This week in Tate Modern / “SPATIAL CONFESSIONS (On the question of instituting the public)” / 21–24 May, London



Marta Popivoda, Yugoslavia, How Ideology Moved Our Collective Body, 2013 (film still) 
Part of BMW Tate Live 2014
21–24 May 2014
Tate Modern
London SE1 9TG

“Spatial Confessions (On the question of instituting the public)” is a four-day programme that examines publicness in places exhibiting contemporary art. The programme is comprised of a series of choreographic experiments staged within the unique public arena of Tate Modern’s Turbine Hall, a performance of social choreography as part of the ongoing digital series Performance Room and a day of talks, debates and films. It inquires into social, political and choreographic forms of publicness arising in the institutional practices of contemporary art. 
Ever since it was established in nineteenth-century Europe, the bourgeois public sphere fosters the capacity of individuals to exercise and monitor the performative aspects of their own conduct in public. Museums have been the spaces in which actions, words, deeds, gestures, and bodily movements of citizens are the aesthetic expressions of ideology that constitute the public sphere. What kind of publicness is implicated by masses of visitors encouraged to develop a personal perspective or creative self-expressive response to contemporary art? What forms of collective behaviour and action do the supersized public spaces within the contemporary art museums stage? These questions are the point of departure of a choreographic and discursive inquiry into the formation of a public sphere by contemporary art institutions today.

“Spatial Confessions – Moving Part” 
Tate Modern, Turbine Hall
Wednesday 21, Friday 23 and Saturday 24 May

After the claim that ‘the public can only be performed’ in Public Sphere by Performance, co-written by Ana Vujanović, Bojana Cvejić investigates Tate Modern as a model of public institution that expands the practices of contemporary art by exhibiting performance and dance works, as well as creating participatory festivities and immersive environments. In order to observe how the Turbine Hall acts as a vast public arena where masses of people convene for art and other social activities, Cvejić, together with the choreographer Christine De Smedt, uses the instrument of choreography to question and redistribute the visitors spatially.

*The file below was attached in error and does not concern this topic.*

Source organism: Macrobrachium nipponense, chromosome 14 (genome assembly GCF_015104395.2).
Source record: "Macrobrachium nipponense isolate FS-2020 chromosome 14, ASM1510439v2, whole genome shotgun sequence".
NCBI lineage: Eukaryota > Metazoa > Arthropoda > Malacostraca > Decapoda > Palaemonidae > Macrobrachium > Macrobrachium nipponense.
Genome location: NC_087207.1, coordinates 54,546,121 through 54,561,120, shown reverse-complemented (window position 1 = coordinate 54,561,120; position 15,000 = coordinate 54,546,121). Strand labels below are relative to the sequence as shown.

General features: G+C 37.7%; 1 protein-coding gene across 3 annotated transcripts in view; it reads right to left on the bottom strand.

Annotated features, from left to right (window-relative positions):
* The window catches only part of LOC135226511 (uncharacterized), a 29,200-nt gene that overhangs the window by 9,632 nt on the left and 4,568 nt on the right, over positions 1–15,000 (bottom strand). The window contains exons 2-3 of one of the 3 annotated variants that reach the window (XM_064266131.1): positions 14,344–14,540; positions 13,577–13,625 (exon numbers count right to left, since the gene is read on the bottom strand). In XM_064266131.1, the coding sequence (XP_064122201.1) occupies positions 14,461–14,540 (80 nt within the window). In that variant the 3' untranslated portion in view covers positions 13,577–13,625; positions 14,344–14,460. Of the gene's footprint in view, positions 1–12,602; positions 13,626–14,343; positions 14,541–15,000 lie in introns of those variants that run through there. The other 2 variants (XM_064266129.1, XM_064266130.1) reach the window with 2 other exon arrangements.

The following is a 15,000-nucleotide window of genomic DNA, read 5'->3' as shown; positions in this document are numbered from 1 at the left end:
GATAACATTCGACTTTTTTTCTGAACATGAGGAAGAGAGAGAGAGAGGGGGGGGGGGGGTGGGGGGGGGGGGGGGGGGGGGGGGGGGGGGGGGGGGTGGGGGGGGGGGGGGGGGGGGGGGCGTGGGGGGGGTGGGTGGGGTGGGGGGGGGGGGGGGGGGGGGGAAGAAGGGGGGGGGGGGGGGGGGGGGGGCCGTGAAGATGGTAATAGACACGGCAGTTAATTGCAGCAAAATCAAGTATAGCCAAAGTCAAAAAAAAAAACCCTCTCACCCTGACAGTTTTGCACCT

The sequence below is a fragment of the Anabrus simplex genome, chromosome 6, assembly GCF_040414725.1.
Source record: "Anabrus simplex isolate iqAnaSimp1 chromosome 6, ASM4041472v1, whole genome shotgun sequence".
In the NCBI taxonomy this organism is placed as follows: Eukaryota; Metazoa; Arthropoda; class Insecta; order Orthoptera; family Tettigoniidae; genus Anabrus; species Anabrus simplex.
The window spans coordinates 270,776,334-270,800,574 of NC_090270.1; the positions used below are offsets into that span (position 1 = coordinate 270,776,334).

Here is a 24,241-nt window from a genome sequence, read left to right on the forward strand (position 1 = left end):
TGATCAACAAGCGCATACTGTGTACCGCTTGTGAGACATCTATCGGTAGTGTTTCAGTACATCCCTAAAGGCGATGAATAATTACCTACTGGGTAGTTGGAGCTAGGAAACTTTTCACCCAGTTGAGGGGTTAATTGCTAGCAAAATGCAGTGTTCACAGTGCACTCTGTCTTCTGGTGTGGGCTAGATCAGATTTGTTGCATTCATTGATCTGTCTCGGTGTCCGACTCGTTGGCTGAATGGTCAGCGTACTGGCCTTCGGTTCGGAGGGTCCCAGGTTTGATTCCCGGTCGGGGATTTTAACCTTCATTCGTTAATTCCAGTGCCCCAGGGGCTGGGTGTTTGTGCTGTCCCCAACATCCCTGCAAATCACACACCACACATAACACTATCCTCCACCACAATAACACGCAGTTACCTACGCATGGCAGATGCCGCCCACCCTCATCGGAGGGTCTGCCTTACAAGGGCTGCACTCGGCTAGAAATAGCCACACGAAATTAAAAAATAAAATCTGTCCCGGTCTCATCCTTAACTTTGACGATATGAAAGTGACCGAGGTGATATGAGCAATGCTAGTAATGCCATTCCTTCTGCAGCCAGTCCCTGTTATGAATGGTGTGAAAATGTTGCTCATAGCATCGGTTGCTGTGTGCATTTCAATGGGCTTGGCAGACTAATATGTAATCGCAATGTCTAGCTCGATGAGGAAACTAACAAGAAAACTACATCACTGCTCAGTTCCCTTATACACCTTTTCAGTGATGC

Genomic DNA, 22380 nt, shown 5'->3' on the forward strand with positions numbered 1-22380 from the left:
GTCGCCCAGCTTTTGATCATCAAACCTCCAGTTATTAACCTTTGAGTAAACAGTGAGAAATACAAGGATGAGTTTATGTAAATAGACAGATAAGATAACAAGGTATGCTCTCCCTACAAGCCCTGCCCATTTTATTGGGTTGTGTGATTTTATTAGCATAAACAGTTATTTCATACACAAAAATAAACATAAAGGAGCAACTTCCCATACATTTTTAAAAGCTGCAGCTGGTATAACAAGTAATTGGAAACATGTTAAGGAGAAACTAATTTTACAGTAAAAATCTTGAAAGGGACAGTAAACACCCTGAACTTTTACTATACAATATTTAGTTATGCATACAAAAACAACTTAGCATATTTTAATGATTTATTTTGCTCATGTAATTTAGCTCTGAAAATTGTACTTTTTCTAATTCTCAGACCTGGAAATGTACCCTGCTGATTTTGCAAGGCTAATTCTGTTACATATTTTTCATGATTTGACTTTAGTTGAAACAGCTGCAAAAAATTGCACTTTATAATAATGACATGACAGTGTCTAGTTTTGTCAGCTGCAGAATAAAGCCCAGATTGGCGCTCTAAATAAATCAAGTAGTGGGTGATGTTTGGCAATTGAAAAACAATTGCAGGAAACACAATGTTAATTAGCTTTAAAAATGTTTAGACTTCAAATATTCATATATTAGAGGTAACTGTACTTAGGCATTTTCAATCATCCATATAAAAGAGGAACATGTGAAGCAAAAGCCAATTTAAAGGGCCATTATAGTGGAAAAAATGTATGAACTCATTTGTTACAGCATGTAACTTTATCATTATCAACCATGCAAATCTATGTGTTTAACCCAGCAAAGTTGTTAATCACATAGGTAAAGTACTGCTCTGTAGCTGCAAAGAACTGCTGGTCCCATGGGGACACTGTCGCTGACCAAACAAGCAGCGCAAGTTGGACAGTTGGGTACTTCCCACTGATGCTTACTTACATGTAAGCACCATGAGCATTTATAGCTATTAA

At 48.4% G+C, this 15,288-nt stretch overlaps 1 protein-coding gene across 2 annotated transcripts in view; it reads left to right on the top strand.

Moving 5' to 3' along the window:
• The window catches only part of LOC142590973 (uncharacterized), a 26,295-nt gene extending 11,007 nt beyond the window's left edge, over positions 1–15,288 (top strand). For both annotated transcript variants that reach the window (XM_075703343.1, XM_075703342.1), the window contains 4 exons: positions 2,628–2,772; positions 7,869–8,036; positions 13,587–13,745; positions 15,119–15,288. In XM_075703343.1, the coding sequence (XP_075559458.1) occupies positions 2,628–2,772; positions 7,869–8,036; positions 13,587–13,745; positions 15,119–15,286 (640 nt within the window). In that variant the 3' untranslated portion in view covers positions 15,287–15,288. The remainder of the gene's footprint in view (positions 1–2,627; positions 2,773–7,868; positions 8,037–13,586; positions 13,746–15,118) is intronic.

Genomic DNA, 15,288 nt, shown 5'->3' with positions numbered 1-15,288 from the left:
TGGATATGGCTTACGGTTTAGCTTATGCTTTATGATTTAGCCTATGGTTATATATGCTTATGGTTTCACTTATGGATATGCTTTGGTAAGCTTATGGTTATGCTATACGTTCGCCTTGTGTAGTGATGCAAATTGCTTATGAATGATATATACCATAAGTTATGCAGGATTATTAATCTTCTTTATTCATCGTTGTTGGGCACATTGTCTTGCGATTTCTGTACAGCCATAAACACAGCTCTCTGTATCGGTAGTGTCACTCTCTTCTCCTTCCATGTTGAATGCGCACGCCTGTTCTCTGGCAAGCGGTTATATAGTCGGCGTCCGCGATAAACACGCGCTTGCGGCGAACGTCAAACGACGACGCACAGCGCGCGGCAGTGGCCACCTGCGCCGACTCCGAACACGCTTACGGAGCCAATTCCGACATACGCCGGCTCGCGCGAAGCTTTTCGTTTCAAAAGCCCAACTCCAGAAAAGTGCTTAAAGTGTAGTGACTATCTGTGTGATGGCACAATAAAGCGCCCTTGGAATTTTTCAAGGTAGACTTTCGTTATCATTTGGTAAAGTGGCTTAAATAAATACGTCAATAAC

At various intervals during the day, the flow of visitors through the Turbine Hall is filtered through by a choreographic inquiry. As a result of questions which discern citizens as they perform their individual selves in relation to each other, group movements, postures and formations spontaneously emerge in the open and unbarred space of the Turbine Hall. Tate Modern’s audience flow is reordered in choreographic patterns that reflect the visitors’ spatial confessions. The arising choreographic images reconfigure the appearance of the museum’s visitors as a public. 
Bojana Cvejić, Christine De Smedt, Marta Popivoda and Ana Vujanović present a version of Spatial Confessions made especially for the Performance Room, Tate Modern’s online series of commissions. The performance stages social and choreographic forms of behaviour in response to the questions about the public and private aspects of a random mass of bodies in the situation of sharing a common space. 
Working together with members of the public, invited on the terms that their current living space is smaller or equal to the size of the Performance Room—9.5 x 5.5 meters, the performance presents a close-up view of social choreography in an enclosed room. The focus is to observe how individuals negotiate with each other as the expressions of their public and private concerns redistribute them spatially. 

“Spatial Confessions – Speaking Part”
Starr Auditorium, Tate Modern
Saturday 24 May, 14–19.30h
This conference addresses the question of the public with talks, debates and screenings together with Claire Bishop, Nina Power, Ana Vujanović, Marta Popivoda and Goran Sergej Pristaš.
Recently, venues of contemporary art have accommodated performance and dance into their spaces ranging from spectacular immersive environments to clandestine and politically controversial gestures. What is distinctive about how the public is performed in art institutions today? What are the terms and positions in which artists, dramaturges, critics, cultural workers and theorists, curators and public officials conceive of the public arising from contemporary art?

Spatial Confessions is conceived by Bojana Cvejić in collaboration with Christine De SmedtLennart LaberenzMarta PopivodaAna Vujanović and other invited guests.
BMW Tate Live is curated by Catherine Wood, Curator, Contemporary Art and Performance, Tate and Capucine Perrot, Assistant Curator, Tate Modern.


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